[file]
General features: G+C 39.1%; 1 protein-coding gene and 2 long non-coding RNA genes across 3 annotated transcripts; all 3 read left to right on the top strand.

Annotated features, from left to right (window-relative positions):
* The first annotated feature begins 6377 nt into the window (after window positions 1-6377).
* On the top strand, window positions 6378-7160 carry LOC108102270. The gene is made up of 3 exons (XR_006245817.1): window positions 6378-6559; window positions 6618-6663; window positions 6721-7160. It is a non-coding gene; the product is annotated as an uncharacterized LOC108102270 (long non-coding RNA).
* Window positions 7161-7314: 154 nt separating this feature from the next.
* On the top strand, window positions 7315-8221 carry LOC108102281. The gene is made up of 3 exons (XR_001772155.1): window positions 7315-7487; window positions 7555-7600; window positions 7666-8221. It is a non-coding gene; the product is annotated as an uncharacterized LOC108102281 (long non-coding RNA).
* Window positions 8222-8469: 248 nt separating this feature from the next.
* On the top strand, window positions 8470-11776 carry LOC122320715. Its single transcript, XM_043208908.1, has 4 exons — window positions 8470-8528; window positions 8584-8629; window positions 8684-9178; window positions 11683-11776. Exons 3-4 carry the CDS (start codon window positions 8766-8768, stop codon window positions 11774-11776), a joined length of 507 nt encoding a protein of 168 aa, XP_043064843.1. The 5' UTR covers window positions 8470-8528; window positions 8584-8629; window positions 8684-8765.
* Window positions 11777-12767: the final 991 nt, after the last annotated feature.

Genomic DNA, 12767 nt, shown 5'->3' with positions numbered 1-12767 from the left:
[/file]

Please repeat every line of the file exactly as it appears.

General features: G+C 39.1%; 1 protein-coding gene and 2 long non-coding RNA genes across 3 annotated transcripts; all 3 read left to right on the top strand.

Annotated features, from left to right (window-relative positions):
* The first annotated feature begins 6377 nt into the window (after window positions 1-6377).
* On the top strand, window positions 6378-7160 carry LOC108102270. The gene is made up of 3 exons (XR_006245817.1): window positions 6378-6559; window positions 6618-6663; window positions 6721-7160. It is a non-coding gene; the product is annotated as an uncharacterized LOC108102270 (long non-coding RNA).
* Window positions 7161-7314: 154 nt separating this feature from the next.
* On the top strand, window positions 7315-8221 carry LOC108102281. The gene is made up of 3 exons (XR_001772155.1): window positions 7315-7487; window positions 7555-7600; window positions 7666-8221. It is a non-coding gene; the product is annotated as an uncharacterized LOC108102281 (long non-coding RNA).
* Window positions 8222-8469: 248 nt separating this feature from the next.
* On the top strand, window positions 8470-11776 carry LOC122320715. Its single transcript, XM_043208908.1, has 4 exons — window positions 8470-8528; window positions 8584-8629; window positions 8684-9178; window positions 11683-11776. Exons 3-4 carry the CDS (start codon window positions 8766-8768, stop codon window positions 11774-11776), a joined length of 507 nt encoding a protein of 168 aa, XP_043064843.1. The 5' UTR covers window positions 8470-8528; window positions 8584-8629; window positions 8684-8765.
* Window positions 11777-12767: the final 991 nt, after the last annotated feature.

Genomic DNA, 12767 nt, shown 5'->3' with positions numbered 1-12767 from the left: